How American educators can better teach the history of slavery

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Books are piled up in the classroom for students taking AP African American Studies at Overland High School on November 1, 2022 in Aurora, Colorado.  (RJ Sangosti/MediaNews Group/The Denver Post via Getty Images)
Books are piled up in the classroom for students taking AP African American Studies at Overland High School on November 1, 2022 in Aurora, Colorado. (RJ Sangosti/MediaNews Group/The Denver Post via Getty Images)

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American classrooms have been thrust into the debate about race and our country’s history.

"This notion that somehow history is supposed to be employed to make people feel good, it's disturbing, but it is for some people," David Blight says. "It's what's at stake here."

How should educators be teaching the history of slavery?

"We have to have an honest history that is honest all the way through, even as it is also cultivating civic bonds and civic connections," Danielle Allen says.

Today, On Point: How American educators can better teach the history of slavery.


Danielle Allen, political philosopher. Professor and director of the Edmond J. Safra Center for Ethics at Harvard University. (@dsallentess)

David Blight, professor of history, African American studies and American studies and director of the Gilder Lehrman Center for the Study of Slavery, Resistance and Abolition at Yale University. Author of "Frederick Douglass: Prophet of Freedom," which won the 2019 Pulitzer Prize in History. (@davidwblight)

Also Featured

Giani Clarkson, social media specialist and former Social Studies teacher at Paul Public Charter School in Washington, D.C.

Cheryl Anne Amendola, 5th and 8th grade Social Studies and History teacher at Montclair Kimberley Academy in Montclair, N.J.

Lois MacMillan, high school World History, American History and American Civil War teacher in Grants Pass, Oregon.

Interview Highlights

On teaching about slavery in American classrooms today

Danielle Allen: "It's an incredible thing that we have the chance to do so much now that wasn't possible when I was a kid. I will just start by saying that. ... When I was a kid, seven-year-old, eight-year-old. I used to ask my teachers, you know, what was lifelike for enslaved people? They would all say, well-intentioned as they were, we can't tell you, Danielle. We don't know.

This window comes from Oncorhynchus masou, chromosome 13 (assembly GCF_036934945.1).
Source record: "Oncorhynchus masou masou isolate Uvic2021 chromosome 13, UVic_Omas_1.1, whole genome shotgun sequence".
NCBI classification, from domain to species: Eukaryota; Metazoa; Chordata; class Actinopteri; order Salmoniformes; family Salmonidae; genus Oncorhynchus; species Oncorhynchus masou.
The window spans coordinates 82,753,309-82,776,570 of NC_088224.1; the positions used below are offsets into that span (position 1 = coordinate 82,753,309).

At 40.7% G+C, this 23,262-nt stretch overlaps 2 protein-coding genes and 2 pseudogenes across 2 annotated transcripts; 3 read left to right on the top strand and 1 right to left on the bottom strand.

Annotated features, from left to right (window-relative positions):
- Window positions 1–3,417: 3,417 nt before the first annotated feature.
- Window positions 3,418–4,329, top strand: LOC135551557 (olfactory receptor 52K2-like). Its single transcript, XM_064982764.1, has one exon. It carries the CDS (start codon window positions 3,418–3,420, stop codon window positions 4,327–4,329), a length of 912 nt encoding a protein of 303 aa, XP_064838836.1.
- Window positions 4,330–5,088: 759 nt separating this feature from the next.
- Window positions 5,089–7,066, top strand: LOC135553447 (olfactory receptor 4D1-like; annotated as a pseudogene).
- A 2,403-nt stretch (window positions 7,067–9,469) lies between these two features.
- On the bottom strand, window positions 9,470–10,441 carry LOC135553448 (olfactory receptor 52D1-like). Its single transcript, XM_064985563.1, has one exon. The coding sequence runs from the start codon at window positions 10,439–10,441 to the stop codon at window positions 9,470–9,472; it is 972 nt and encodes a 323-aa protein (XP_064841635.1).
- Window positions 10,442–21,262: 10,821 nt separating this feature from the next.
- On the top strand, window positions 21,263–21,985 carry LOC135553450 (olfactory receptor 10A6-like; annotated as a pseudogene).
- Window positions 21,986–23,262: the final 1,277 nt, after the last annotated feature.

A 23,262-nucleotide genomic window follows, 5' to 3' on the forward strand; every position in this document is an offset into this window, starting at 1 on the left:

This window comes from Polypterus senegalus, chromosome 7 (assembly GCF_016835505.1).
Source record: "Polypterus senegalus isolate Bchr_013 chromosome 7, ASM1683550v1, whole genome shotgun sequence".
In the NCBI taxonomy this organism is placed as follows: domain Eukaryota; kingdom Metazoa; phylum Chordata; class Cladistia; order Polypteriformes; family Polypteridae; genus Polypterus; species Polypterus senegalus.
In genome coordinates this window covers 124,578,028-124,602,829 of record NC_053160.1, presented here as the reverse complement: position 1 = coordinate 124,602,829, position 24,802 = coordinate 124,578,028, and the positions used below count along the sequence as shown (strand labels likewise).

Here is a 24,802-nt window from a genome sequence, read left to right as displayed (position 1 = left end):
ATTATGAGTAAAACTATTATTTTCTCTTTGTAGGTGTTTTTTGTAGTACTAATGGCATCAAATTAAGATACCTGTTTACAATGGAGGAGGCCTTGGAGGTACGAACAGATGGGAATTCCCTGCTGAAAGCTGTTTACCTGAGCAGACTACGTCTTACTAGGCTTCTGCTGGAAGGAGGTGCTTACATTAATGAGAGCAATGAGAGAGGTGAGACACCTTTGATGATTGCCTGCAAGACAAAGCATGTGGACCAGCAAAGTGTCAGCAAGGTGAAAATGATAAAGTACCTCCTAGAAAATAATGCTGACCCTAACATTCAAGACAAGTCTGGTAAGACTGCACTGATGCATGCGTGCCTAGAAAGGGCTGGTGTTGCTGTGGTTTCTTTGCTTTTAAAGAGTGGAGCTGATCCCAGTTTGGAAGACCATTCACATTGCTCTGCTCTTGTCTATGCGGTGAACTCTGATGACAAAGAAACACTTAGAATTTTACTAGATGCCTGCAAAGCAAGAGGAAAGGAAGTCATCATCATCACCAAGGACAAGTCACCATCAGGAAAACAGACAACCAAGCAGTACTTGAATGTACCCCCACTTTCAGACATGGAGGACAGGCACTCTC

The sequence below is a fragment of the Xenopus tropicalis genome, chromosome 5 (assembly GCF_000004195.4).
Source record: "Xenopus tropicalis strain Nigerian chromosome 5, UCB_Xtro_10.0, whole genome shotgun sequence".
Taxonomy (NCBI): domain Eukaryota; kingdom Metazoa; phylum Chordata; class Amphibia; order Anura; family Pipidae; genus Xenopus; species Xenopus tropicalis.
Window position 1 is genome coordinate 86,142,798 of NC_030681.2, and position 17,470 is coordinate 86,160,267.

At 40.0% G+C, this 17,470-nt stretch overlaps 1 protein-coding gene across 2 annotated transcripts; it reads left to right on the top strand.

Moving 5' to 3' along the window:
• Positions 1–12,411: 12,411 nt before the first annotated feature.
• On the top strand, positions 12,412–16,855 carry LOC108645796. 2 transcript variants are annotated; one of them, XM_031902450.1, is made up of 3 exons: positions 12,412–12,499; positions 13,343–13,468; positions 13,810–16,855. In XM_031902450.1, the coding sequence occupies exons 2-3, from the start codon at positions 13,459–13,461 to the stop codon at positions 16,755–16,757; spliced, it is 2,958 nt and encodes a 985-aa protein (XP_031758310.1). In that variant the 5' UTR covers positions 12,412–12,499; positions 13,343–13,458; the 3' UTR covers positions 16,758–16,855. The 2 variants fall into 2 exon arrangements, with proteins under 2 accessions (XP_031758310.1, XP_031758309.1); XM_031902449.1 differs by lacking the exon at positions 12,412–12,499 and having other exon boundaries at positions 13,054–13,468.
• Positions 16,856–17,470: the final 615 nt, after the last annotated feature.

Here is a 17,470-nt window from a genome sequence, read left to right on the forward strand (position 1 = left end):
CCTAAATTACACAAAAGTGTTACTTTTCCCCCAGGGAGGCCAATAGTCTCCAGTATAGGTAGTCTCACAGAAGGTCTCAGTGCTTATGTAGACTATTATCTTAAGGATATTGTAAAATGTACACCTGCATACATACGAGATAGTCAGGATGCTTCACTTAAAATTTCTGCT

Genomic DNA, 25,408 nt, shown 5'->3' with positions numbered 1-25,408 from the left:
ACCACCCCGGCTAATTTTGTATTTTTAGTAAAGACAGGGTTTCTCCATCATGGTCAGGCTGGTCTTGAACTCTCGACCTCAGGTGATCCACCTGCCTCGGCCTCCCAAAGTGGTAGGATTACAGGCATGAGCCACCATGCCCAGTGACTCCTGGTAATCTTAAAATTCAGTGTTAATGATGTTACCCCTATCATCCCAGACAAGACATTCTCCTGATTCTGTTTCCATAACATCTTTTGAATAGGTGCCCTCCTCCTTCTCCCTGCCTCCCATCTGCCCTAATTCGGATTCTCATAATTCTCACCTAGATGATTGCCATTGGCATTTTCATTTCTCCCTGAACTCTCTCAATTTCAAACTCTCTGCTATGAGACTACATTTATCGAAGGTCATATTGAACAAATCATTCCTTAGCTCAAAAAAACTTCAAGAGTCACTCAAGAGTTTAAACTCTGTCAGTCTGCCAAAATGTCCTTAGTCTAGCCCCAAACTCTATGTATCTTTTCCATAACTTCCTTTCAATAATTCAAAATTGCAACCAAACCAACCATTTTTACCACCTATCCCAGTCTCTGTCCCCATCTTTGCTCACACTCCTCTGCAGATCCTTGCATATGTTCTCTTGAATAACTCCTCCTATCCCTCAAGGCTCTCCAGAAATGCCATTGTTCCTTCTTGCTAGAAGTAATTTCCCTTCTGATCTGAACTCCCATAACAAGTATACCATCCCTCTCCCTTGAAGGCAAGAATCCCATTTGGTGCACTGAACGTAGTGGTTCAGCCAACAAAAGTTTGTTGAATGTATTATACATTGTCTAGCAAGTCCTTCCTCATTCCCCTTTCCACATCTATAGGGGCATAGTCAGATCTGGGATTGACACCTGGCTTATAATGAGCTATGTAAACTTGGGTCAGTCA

"So, I definitely went through school with a kind of curiosity and a wonder that wasn't satisfied. We now have, thanks for the great work of people like David Blight. In fact, so many incredible narratives available. So many other folks have dug through the archives. So, for me, a really important thing is we can now really teach the history of enslavement in the voices of, with materials written and articulated by people who were enslaved or who found their way to freedom. So primary sources is sort of job number one, and in particular telling the story from the voices of the perspectives of the people who actually experienced enslavement is job number one."

On professional development for educators

Danielle Allen: "My school did not celebrate Black History Month, and so my dad encouraged me to ask the school for a bulletin board and to do my own Black History Month presentations, which I did. I got a bulletin board and the sort of dustiest, darkest, most untrodden quad in the school was the only one left, but at least it was better than nothing.

"And so I did a post about Frederick Douglass. Ida B. Wells, Mary McLeod Bethune and so forth. So I really resonate with the ways in which our families have carried on these histories and given us that breadth of knowledge. So your question about educators is in some sense, how can we make sure that all educators have access to a whole array of knowledge that some of us have been fortunate to get through our families over generations. Professional development is really key.

"When you look around at educational policy right now, when you look [at] policy around civic learning or history and the like and supporting excellence in that, a number one plank in the policy is investment and professional development for educators. Educators need time. They need to be able to sit at institutes ... and really take in all the history. There's a lot of catch-up learning, honestly, that we all broadly need to do. The other piece of it is helping people really think about how to navigate the emotional complexity of a subject like enslavement.

"I love something called the Compass for Courageous Conversations by Glenn Singleton. It makes the point that we all approach material from different perspectives, some with head and analytical questions, some with the heart and emotional reactions, some with the spirit wanting to go straight to evaluation and moral judgment, and some with hands getting ready to take action, asking what we can do. So enslavement is a topic like that where some will bring really probing questions.